When most parents think of custody, they think of wanting their child to spend as much time as possible with them. However, there are actually two types of custody in Maryland – legal custody and physical custody. Both types of custody will be defined as either “sole” or “shared” custody. “Joint” is also used in place of “shared.”
It is essential to know the difference between legal and physical custody and what differentiates between sole or shared/joint custody.
Legal custody involves parents’ rights and obligations to make major, life-impacting decisions for their child.
These decisions include but are not limited to, decisions about the child’s education, religious upbringing, medical care, and discipline. If a parent has sole legal custody, that parent may make these decisions without consulting the other parent. If the parents have joint legal custody, they must work together and consult with one another about the decisions to be made for their child. Sometimes, when the court awards joint legal custody, it will also award “tie-breaking authority” to one parent. Tie-breaking authority means that if the parents are communicating with each other and attempting to work together to make decisions for their child but cannot come to an agreement, the parent with tie-breaking authority has the right to make the final decision.
Physical custody involves the right of a parent to provide a home for the child. This includes the day-to-day caretaking and decisions for a child.
For example, the parent with physical custody will decide whether the child may have a playdate on that day, what the child will eat for dinner, or what time the child will go to bed that night. In essence, physical custody allows the parent to determine what the child’s everyday life looks like while the child is in that parent’s home. In Maryland, sole custody versus shared physical custody is determined by the number of “overnights” each parent has with the child. An overnight is pretty much what it sounds like – if the child sleeps in that parent’s home from the end of one day to the beginning of the next day, that is considered an overnight. The parent with the child on any particular overnight is known as the “custodial parent.”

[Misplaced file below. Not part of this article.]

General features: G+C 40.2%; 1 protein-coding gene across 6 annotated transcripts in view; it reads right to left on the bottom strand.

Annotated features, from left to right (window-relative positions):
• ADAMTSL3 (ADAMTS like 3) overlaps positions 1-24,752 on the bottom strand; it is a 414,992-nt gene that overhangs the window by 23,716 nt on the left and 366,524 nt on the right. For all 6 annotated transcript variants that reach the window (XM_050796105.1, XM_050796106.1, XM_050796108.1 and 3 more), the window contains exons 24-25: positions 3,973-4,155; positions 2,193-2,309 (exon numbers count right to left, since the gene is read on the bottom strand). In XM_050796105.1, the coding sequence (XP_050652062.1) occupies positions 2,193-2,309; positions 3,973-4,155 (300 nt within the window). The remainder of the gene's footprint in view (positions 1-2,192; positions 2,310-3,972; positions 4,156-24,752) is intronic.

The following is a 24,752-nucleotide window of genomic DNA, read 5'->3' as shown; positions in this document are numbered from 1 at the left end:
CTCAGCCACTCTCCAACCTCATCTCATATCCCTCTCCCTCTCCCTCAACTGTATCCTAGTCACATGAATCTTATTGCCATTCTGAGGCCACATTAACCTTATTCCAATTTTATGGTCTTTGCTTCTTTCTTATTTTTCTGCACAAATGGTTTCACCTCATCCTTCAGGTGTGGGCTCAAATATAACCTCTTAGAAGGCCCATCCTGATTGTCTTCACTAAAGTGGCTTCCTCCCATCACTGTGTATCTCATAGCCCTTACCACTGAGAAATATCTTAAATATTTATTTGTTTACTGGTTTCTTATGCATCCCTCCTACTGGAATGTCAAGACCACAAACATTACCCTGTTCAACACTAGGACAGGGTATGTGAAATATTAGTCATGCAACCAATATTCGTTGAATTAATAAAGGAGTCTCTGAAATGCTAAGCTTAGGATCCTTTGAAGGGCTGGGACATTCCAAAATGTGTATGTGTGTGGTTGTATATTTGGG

For parents to have shared physical custody, the child must spend 35% or more of the overnights in a year with each of the parents. 35% equates to roughly 92 nights a year that a child must spend with a parent for that parent to have shared physical custody. If a child spends less than 92 nights a year with one parent, the other parent is considered to have sole physical custody of the child. One parent having sole physical custody does not mean that the other parent does not get any time or overnights with the child. It just means that the parent with less than 92 nights a year is considered to have “visitation” or “access” or “parenting time” with the child rather than physical custody of the child. That parent can still have overnight arrangements with the child. This type of arrangement, where a parent has overnights but not shared physical custody, is most commonly seen when a parent has the child in their home every other weekend.
For all you visual learners out there, this chart breaks down the different types of custody that were just discussed:
Custody can be challenging to understand and even more difficult to decide what’s best for your child when it comes to legal and physical custody.
An Andalman & Flynn family law attorney will be able to provide you with more information about the different types of custody, explain how a court would decide the issues of legal and physical custody, and help you come to a custody agreement with your child’s other parent that is in your child’s best interest. And if an Agreement isn’t possible, our family law attorneys are also very experienced in taking custody cases to trial.
About Andalman & Flynn, P.C.: Founded in 1998 in downtown Silver Spring, Maryland, Andalman & Flynn has forged a distinguished reputation for legal excellence. The Firm practices family law, estate planning, and probate throughout Maryland and the District of Columbia, and represents individuals seeking disability benefits throughout the country. The Firm focuses on cases that impact the rights of everyone and is there for clients when responsive legal help is most critical. The Firm has provided legal analysis on national and local television and radio, and its attorneys often testify before legislative bodies and are routinely invited to contribute to prominent legal publications. For more information about Andalman & Flynn, please visit the website at andalmanflynn.com or call 301.563.6685.